Cash Crops Essay

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Africans and the Creation of Cash Crops

Africans were heavily involved in the creation of cash crops. Stock claims that in a significant portion of tropical Africa, small-scale peasant farmers predominated in the production of cash crops. (196). For instance, in Senegal and Northern Nigeria, groundnut farming accounted for the majority of the output of cash crops. On the other hand, coffee was grown in Belgium Congo, Cote d'Ivoire, Tanganyika, Angola, and Uganda. South Western Nigeria and Gold Coast's main cash product export was cocoa. Contrary to other crops like cocoa, cotton required a lot of work and was inexpensive. (Mulvaney 64). Under duress from Europeans, African farmers grew the crop to supply raw materials for the French textile industry. For example, Europeans made production of cotton compulsory in some parts of Burkina Faso, Niger, Mali, and the Central African Republic.

Challenges Faced by African Farmers

However, African farmers did not benefit much from cash-crop production. For example, most of African farmers only got less than 40% of profits from their cash crops. The majority of them also lost access to other land for food crop production (Stock 195-197). Therefore, successful production of cash-crop did not mean extensive rural prosperity. Moreover, although some African peasant farmers still grew their foodstuff, they mostly relied on imported European manufactured metals goods and cloth which undermined their industrial self-sufficiency. Notably, low-priced food-crop such as rice from French and China was imported into French West African colonies and sold at prices (Stock 196-197). In turn, they interfered with local food production.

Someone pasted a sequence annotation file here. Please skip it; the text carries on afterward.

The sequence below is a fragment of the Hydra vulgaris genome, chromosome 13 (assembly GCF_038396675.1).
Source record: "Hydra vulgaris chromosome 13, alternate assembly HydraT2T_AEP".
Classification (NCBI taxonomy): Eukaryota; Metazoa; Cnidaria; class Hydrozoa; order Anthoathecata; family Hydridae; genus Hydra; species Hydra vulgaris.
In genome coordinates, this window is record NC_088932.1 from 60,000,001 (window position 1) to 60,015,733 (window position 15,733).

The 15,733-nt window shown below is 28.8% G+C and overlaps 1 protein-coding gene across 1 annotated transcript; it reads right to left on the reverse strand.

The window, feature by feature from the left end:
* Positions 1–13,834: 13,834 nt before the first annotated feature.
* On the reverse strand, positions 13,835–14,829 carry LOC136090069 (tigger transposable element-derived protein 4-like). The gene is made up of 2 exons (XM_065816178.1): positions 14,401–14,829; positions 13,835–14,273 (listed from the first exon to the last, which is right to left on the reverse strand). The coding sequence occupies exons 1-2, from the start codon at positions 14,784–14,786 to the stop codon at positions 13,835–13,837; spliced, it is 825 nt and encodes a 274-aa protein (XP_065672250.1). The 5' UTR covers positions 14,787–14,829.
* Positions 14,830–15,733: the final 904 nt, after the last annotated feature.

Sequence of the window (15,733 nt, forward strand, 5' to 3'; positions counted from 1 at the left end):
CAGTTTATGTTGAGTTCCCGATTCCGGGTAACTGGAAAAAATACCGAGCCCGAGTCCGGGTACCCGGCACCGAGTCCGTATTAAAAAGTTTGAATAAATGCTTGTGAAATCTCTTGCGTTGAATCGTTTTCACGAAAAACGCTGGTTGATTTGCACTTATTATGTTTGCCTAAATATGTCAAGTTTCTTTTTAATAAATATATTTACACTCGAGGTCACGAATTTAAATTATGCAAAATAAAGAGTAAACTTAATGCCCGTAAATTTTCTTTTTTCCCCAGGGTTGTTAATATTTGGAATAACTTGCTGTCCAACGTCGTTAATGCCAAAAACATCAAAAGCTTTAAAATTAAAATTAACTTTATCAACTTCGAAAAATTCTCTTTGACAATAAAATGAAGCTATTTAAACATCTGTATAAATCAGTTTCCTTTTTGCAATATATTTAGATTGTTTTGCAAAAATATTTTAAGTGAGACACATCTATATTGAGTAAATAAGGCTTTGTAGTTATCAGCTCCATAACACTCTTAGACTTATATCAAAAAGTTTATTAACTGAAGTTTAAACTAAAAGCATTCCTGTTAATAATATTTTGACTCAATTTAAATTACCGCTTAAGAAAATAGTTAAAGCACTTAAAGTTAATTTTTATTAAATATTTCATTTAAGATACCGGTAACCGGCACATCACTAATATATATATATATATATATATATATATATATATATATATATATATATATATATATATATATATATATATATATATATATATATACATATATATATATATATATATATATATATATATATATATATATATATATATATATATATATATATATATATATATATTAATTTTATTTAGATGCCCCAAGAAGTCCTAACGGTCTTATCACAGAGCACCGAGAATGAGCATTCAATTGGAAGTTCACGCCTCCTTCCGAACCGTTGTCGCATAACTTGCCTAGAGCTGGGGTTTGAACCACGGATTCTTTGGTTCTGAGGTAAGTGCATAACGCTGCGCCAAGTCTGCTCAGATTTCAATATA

Impact on African Development

Africans' success in the production of cash-crops distorted African development for future years in various ways. First thing, Africans started cash-crop farming to get tax their colonies required them to pay (Stock 196). Such pressure made Africans depended on imported food crops. However, they could not afford prices required for imports and cost of exportation. As a result, they became poor. Moreover, European merchants dominated markets at the cost. Consequently, prices paid to African cash-crop producers were low. When prices of manufactured goods in Europe increased, European merchants passed the cost to African farmers (Stock 196-197). Therefore, Africans received less for what they produced and paid more for goods they imported or bought. The situations forced Africans to bring more land under cash-crop production and neglected food production (Mulvaney 64-65). The soil became increasingly exhausted and famine struck during drought. As evident, cash-crop production made Africans dependent on other continents for basic foodstuffs.

Works Cited

Mulvaney, Dustin. “Green Food: An A-to-Z Guide.” Thousand Oaks, Calif: Sage Pub, 2011. Print.

Stock, F. Robert. “Africa South of the Sahara: A Geographical Interpretation.” New York: Guilford Press, 2013. Print.

June 26, 2023


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World History Farmer Crops

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